How to Use Controllers on the Steam Deck

When I reviewed the Steam Deck, I criticized its weight, but praised the fact that by building a handheld significantly larger than the Nintendo Switch, Valve made room for buttons. full size and analog sticks. They are pleasant to use and much more comfortable than the Joycons of the Switch. The Steam Deck’s controls are designed to be as versatile as possible, with configurable trackpads and back paddles that add even more buttons.

Still, there are instances where you might prefer to use a different controller on the Steam Deck – if you’ve hooked it up to a monitor, for example, or if it’s propped up in front of you and you’re crowded around to play multiplayer like at those Switch rooftop parties. Thanks to Steam Input, the software that lets you reconfigure everything on the Deck to your liking, Steam can also recognize just about any gamepad you throw at it.

Here’s how to use a variety of controllers on the Steam Deck.

Xbox

How to Use an Xbox Controller on the Steam Deck

Steam Deck with Controllers

Connecting an Xbox controller wirelessly couldn’t be much easier.

On the Steam Deck, go to Settings > Bluetooth and turn it on.

Pair an Xbox Series X/S or Xbox One controller: Press the pairing button on the Xbox controller until it starts flashing.

After a few seconds, “Xbox Wireless Controller” should appear under “Available to pair” on the Steam Deck’s Bluetooth screen. Highlight it and press A. Paired!

Note on compatibility: All Xbox Series X/S controllers support Bluetooth. Later model Xbox One controllers also support Bluetooth. If the plastic around the Xbox logo is the shiny plastic that forms the top of the controller with the bumpers and triggers, it’s an older model without Bluetooth. If the plastic around the Xbox logo is the same as the rest of the controller’s face, it’s a newer model with built-in Bluetooth.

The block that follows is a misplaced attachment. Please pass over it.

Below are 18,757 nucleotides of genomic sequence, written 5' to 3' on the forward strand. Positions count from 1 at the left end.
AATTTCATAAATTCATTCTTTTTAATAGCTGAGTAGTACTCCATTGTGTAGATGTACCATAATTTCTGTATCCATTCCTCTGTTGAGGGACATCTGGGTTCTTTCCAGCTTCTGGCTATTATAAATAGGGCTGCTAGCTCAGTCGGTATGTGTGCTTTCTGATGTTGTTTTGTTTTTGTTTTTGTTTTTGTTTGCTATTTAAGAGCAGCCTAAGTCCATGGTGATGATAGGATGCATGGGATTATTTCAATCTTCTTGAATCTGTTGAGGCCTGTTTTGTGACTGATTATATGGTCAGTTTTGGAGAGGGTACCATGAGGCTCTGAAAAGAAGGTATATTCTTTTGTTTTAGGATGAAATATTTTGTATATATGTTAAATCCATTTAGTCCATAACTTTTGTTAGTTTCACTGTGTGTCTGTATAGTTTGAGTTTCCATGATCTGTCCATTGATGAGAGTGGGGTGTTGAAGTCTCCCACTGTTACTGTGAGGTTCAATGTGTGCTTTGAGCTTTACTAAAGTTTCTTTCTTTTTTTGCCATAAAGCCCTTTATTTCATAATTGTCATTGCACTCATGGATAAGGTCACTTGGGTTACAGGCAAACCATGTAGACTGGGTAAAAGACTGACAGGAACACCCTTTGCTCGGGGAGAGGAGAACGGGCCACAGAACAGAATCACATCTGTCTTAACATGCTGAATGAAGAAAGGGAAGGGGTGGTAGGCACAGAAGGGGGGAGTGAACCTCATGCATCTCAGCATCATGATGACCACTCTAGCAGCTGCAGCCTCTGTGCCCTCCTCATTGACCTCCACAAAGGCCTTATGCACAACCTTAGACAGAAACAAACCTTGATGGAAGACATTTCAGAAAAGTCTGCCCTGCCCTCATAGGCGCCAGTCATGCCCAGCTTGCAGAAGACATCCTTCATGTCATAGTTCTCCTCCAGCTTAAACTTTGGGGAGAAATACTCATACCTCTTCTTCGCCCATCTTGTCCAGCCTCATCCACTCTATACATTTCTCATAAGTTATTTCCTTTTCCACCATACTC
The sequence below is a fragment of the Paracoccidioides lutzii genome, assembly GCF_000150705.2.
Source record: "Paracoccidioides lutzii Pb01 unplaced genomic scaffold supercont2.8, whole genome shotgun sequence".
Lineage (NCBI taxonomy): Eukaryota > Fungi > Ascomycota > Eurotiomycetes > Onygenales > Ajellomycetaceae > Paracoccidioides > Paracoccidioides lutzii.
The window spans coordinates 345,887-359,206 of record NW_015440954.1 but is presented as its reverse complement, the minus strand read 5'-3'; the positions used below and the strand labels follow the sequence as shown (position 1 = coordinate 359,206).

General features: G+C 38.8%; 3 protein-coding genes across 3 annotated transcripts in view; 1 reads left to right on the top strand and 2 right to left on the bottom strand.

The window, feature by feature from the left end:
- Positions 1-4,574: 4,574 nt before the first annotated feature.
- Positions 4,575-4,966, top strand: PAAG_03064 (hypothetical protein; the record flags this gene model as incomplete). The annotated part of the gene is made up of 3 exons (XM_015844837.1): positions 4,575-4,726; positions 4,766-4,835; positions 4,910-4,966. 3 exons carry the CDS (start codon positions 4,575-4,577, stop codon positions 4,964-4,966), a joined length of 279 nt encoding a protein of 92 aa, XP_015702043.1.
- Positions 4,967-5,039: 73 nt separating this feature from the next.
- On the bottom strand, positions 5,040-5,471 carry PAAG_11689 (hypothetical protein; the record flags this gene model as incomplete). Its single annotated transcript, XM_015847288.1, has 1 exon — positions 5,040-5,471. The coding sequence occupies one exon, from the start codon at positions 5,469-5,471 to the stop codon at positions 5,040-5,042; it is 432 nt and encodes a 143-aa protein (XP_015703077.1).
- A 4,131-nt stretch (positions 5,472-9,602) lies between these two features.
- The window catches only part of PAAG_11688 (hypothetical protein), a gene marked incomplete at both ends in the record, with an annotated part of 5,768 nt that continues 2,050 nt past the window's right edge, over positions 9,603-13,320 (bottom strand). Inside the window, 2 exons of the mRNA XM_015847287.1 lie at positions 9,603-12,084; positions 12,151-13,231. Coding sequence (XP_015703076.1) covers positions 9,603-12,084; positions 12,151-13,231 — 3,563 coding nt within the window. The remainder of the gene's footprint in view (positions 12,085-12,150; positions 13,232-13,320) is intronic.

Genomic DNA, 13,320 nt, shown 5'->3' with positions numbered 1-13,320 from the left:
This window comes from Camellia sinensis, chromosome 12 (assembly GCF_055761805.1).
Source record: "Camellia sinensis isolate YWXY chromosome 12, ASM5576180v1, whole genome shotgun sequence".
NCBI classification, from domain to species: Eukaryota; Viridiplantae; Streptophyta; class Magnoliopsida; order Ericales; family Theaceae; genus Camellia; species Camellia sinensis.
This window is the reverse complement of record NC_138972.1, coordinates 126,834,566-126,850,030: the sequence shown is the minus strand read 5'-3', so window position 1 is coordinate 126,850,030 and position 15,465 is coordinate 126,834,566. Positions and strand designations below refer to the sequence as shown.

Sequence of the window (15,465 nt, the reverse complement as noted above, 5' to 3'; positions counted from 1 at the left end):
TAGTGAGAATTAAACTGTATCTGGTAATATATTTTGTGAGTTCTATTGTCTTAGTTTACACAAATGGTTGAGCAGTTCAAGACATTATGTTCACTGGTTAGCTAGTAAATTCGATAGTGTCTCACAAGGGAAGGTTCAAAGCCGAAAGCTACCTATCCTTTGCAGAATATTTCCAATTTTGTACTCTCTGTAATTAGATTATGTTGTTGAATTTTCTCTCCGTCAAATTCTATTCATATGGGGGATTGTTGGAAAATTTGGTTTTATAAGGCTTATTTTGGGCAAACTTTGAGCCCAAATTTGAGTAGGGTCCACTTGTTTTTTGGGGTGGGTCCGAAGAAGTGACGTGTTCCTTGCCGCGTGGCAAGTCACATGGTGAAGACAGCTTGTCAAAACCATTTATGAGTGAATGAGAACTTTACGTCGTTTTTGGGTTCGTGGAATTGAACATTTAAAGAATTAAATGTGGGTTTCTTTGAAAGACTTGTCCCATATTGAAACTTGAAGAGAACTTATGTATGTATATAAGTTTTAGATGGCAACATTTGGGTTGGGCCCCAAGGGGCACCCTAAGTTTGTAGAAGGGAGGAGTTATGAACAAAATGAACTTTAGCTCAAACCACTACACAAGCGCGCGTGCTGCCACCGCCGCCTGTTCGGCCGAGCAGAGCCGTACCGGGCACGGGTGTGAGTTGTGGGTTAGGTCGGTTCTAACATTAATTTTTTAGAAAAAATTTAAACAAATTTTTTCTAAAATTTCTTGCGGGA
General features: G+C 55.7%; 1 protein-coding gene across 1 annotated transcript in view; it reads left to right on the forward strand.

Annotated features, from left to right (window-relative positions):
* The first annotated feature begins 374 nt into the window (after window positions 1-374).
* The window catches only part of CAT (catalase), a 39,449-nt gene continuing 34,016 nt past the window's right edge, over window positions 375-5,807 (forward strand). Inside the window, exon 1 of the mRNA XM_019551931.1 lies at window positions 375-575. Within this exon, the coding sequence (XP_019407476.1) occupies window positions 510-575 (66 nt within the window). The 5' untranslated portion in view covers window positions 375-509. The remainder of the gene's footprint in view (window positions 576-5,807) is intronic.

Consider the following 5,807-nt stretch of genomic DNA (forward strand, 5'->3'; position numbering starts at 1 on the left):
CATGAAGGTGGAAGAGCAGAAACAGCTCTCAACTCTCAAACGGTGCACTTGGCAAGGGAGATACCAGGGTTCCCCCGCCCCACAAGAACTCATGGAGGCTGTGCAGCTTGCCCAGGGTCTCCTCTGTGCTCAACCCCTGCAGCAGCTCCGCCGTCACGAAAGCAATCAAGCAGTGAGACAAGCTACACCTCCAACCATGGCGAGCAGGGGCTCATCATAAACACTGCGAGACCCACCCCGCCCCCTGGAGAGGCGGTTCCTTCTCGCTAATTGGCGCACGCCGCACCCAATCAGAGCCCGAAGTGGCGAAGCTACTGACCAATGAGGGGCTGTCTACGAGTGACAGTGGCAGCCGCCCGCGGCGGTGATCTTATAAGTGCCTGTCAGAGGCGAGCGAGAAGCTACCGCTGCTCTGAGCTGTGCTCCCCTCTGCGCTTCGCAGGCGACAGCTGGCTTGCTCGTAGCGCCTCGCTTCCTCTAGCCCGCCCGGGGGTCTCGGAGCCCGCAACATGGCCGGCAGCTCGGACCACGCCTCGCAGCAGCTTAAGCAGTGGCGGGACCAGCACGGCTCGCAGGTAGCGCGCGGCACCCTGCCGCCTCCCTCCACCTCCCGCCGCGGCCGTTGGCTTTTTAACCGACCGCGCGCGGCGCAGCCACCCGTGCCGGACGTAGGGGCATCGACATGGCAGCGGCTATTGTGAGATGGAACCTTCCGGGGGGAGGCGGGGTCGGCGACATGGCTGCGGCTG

Using an Xbox controller on the Steam Deck: Once paired, you can use an Xbox controller just like you would the Steam Deck’s built-in controls, and since their button layouts are identical, no configuration is really necessary. Just jump into a game.

PlayStation

Steam Deck with controllers

How to Use a PlayStation Controller on the Steam Deck

On the Steam Deck, go to Settings > Bluetooth and turn it on.

DualShock 4 or PS5 DualSense pairing: Press and hold the PlayStation logo button and the Share button (next to the D-pad) until the light begins to flash rapidly.

After a few seconds, “Wireless Controller” should appear under “Available to pair” on the Steam Deck’s Bluetooth screen. Highlight it and press A. Paired!

Using a PlayStation controller on the Steam Deck: Steam recognizes PlayStation controllers, so in the UI they work as seamlessly as Xbox pads. It’s even smart enough to change the UI to match the PlayStation buttons! Very cool.

When you enter the game, the Steam Deck remaps your PlayStation controller controls by default and displays a warning that the in-game button icons may not match. It’s common: Many PC games only have UI elements that match the Xbox controller layout, but some will have an option in the settings menu to show PlayStation icons instead, and a few rare will actually detect PlayStation controllers natively.

Note on compatibility: The DualShock 3 also works with the Steam Deck via USB using a USB-A to USB-C cable. Bluetooth is a trickier proposition. It cannot be paired with SteamOS out of the box, but there is some specialized utilities for Arch Linux that can make it happen.